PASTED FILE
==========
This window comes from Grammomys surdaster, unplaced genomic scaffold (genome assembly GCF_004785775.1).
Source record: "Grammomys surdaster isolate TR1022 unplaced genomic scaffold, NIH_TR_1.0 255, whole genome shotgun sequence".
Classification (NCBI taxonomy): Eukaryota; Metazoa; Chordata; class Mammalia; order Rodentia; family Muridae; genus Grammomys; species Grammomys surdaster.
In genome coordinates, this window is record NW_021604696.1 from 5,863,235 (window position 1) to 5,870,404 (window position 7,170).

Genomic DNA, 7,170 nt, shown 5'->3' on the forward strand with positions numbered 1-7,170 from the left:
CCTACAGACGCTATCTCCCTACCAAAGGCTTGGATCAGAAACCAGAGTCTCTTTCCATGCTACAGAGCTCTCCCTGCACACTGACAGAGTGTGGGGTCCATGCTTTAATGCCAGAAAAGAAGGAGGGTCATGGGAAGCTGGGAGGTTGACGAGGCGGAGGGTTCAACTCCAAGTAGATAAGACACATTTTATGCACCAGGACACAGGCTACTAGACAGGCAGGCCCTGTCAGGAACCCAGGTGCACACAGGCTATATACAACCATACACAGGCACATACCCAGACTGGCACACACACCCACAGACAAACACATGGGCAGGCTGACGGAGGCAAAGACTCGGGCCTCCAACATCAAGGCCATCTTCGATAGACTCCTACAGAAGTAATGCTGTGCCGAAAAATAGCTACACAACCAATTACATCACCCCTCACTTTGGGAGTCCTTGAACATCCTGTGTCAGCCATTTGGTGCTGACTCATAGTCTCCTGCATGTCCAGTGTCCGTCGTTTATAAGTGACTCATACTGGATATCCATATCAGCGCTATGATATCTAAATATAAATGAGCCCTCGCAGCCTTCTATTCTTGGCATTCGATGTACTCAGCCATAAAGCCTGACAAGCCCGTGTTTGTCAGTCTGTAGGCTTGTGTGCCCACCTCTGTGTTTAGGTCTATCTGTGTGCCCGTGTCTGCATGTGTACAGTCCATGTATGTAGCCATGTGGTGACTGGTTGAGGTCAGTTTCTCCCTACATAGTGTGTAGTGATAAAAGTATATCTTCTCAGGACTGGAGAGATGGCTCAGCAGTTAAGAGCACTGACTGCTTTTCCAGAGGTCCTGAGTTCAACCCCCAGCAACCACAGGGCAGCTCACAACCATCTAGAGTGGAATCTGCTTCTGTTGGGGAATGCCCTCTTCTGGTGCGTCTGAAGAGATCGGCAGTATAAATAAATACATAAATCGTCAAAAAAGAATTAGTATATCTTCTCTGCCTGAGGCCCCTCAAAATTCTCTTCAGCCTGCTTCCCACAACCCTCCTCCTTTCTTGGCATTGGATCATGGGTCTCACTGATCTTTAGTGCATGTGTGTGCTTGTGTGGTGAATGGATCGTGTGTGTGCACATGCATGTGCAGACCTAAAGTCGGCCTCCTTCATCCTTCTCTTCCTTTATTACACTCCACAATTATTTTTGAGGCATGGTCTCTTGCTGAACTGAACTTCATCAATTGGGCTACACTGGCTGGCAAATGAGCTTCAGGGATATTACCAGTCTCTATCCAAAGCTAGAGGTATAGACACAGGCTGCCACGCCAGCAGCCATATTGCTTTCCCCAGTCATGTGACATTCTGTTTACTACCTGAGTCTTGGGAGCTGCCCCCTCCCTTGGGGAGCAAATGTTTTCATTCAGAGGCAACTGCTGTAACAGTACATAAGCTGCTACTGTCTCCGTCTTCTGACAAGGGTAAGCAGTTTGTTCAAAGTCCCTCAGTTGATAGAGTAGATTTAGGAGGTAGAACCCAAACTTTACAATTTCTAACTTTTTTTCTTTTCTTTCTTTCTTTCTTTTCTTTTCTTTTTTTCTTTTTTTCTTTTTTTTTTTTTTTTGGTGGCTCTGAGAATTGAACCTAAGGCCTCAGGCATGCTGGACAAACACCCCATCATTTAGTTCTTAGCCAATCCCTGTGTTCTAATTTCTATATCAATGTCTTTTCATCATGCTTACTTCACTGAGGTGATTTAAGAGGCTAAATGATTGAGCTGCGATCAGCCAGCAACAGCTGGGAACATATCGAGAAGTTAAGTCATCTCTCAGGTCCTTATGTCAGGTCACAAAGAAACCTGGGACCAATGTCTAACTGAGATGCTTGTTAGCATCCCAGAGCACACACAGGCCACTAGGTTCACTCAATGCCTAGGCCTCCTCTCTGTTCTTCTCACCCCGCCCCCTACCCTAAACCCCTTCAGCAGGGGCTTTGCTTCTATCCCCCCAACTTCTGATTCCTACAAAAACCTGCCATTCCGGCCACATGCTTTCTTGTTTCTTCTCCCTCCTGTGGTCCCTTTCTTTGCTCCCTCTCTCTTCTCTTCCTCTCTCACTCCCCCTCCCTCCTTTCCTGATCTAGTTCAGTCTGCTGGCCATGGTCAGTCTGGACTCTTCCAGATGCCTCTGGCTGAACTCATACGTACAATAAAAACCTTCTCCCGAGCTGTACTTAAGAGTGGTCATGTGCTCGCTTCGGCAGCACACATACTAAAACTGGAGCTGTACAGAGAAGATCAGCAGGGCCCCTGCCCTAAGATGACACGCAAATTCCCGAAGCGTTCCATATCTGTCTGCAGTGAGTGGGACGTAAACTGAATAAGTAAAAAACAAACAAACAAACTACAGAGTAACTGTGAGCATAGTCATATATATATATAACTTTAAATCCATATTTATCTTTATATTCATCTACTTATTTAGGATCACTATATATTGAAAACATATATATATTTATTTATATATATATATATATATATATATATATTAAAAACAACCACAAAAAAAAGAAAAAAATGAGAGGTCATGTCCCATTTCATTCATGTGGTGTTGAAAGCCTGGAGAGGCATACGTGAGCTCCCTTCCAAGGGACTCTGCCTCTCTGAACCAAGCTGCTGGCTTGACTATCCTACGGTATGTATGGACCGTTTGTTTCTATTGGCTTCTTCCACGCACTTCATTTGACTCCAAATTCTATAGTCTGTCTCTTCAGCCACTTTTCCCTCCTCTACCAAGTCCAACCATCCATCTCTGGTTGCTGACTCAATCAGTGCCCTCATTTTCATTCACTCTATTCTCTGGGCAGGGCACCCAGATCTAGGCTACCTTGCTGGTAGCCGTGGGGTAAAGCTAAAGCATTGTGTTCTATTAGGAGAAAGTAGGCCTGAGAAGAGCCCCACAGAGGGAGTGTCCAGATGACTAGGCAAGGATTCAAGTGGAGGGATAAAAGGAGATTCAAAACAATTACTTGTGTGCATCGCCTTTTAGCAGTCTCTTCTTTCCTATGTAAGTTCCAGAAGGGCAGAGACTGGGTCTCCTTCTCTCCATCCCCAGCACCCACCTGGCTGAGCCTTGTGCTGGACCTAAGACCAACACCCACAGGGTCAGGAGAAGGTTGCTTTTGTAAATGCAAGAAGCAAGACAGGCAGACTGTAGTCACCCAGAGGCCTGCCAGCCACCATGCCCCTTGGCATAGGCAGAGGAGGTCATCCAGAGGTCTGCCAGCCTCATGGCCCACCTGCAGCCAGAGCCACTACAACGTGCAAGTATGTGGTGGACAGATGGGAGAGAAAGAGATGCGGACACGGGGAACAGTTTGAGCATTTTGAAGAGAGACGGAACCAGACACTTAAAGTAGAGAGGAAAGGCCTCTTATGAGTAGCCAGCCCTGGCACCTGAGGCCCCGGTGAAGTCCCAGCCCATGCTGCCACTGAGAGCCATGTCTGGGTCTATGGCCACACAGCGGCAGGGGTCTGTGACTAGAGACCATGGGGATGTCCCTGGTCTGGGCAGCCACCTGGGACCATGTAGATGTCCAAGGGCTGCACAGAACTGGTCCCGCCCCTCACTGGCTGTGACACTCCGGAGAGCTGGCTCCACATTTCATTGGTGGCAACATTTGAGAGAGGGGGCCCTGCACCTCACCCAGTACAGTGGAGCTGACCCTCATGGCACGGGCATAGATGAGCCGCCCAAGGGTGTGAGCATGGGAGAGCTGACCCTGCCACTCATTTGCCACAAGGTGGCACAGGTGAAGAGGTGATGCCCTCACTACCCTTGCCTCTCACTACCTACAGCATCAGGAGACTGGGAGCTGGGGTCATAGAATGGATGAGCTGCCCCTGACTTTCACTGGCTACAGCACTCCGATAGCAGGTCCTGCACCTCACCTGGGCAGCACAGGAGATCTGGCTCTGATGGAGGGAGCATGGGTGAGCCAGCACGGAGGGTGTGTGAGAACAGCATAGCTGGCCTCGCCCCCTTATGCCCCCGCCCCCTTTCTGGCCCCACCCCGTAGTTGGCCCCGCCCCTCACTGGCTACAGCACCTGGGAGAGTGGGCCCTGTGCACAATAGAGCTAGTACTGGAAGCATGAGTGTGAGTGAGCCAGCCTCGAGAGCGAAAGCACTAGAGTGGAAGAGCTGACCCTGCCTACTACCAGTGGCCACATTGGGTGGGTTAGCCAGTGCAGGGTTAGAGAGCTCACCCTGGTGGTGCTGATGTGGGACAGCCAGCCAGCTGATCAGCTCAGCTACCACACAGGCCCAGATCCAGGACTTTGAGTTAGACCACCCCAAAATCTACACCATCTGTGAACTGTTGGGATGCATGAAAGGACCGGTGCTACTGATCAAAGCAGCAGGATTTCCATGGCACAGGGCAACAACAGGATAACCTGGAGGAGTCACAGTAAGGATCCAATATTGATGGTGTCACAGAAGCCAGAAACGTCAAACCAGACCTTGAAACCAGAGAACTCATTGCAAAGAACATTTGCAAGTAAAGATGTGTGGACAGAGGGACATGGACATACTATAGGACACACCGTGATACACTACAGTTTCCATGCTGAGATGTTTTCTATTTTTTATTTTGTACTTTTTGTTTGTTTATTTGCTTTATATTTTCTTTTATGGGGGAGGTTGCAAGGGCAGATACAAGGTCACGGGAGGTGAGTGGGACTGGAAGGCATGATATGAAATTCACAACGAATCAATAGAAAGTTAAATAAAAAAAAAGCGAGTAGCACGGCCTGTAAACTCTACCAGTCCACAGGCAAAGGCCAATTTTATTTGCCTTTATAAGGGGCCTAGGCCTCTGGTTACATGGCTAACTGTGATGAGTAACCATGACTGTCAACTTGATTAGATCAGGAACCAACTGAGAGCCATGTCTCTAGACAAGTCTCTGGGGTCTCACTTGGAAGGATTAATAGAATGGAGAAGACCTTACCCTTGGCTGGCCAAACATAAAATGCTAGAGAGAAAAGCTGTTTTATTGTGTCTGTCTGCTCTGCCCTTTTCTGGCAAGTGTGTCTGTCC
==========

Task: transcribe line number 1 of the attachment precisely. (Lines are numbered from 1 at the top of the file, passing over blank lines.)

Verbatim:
This window comes from Grammomys surdaster, unplaced genomic scaffold (genome assembly GCF_004785775.1).